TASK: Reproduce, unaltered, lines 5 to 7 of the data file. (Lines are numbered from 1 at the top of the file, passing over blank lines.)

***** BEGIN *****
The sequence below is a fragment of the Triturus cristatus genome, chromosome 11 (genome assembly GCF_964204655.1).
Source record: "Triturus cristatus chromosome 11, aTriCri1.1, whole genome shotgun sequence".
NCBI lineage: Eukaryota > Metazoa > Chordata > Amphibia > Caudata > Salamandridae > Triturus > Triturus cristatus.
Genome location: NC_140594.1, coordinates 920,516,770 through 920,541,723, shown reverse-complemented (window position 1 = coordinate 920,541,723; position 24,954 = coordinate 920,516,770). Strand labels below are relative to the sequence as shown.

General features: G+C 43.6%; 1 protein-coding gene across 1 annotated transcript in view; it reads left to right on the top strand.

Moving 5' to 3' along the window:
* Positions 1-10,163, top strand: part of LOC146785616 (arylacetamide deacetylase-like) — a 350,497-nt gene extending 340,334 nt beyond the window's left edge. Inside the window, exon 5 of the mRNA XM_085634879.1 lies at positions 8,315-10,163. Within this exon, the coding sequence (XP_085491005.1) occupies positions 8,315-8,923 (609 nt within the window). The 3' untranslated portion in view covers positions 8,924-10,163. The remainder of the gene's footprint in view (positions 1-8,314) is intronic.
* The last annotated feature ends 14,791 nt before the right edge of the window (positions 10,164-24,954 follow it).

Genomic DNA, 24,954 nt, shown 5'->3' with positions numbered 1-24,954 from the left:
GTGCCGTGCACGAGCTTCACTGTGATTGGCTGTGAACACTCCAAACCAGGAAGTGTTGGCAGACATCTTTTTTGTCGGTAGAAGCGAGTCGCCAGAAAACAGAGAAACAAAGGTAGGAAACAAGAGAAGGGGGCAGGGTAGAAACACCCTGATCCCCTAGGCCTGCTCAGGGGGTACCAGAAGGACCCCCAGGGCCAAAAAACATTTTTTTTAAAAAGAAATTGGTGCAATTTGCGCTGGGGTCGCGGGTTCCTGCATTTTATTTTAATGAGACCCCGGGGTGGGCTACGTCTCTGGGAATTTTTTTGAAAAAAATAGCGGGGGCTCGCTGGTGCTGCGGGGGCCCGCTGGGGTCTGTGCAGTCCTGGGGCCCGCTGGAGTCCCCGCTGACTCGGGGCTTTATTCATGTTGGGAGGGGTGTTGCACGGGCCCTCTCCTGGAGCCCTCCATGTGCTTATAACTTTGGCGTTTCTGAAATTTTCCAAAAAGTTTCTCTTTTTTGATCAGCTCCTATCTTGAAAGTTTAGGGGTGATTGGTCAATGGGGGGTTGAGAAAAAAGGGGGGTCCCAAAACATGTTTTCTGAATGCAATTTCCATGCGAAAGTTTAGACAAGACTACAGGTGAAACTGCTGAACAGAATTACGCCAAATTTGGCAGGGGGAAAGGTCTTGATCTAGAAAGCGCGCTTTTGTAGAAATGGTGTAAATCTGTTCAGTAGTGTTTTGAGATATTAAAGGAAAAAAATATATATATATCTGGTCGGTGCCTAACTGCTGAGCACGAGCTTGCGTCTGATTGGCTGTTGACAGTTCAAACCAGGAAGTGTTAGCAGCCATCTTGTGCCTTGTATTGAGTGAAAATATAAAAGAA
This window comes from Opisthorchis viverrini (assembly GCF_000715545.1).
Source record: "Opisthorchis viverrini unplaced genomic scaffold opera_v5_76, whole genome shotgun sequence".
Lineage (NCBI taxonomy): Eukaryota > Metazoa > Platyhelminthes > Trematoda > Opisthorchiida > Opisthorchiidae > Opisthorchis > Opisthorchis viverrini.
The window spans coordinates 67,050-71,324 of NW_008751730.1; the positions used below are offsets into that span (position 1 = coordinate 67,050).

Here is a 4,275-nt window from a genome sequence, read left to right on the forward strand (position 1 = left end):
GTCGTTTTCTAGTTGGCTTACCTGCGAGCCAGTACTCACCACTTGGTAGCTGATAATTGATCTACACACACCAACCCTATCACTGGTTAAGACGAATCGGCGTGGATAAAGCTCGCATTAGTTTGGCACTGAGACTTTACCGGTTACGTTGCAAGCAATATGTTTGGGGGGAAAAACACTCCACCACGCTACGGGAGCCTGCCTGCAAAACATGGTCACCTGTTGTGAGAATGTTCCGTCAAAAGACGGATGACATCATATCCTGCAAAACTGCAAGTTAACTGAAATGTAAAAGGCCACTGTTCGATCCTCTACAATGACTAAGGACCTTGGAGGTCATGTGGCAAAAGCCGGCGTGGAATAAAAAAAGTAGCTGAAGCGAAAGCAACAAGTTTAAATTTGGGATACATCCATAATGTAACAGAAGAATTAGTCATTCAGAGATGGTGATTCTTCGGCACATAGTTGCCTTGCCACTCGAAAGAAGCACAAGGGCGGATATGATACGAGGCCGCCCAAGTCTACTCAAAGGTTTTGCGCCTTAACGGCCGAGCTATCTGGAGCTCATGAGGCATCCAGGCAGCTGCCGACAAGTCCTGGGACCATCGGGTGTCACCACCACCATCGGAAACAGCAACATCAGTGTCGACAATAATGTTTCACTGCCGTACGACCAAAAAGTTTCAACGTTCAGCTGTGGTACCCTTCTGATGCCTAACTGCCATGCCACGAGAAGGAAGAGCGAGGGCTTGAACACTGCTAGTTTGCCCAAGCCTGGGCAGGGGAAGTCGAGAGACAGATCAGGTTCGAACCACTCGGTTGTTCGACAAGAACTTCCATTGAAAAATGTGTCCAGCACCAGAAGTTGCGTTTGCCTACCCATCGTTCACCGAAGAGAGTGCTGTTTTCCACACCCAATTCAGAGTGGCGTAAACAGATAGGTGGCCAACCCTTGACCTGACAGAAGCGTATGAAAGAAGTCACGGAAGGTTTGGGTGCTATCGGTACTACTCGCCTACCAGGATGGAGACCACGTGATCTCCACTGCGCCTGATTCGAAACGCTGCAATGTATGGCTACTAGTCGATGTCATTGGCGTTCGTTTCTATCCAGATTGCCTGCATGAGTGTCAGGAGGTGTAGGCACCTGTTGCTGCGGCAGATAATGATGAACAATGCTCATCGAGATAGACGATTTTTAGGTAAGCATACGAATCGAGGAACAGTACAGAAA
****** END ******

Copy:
General features: G+C 43.6%; 1 protein-coding gene across 1 annotated transcript in view; it reads left to right on the top strand.

Moving 5' to 3' along the window:
* Positions 1-10,163, top strand: part of LOC146785616 (arylacetamide deacetylase-like) — a 350,497-nt gene extending 340,334 nt beyond the window's left edge. Inside the window, exon 5 of the mRNA XM_085634879.1 lies at positions 8,315-10,163. Within this exon, the coding sequence (XP_085491005.1) occupies positions 8,315-8,923 (609 nt within the window). The 3' untranslated portion in view covers positions 8,924-10,163. The remainder of the gene's footprint in view (positions 1-8,314) is intronic.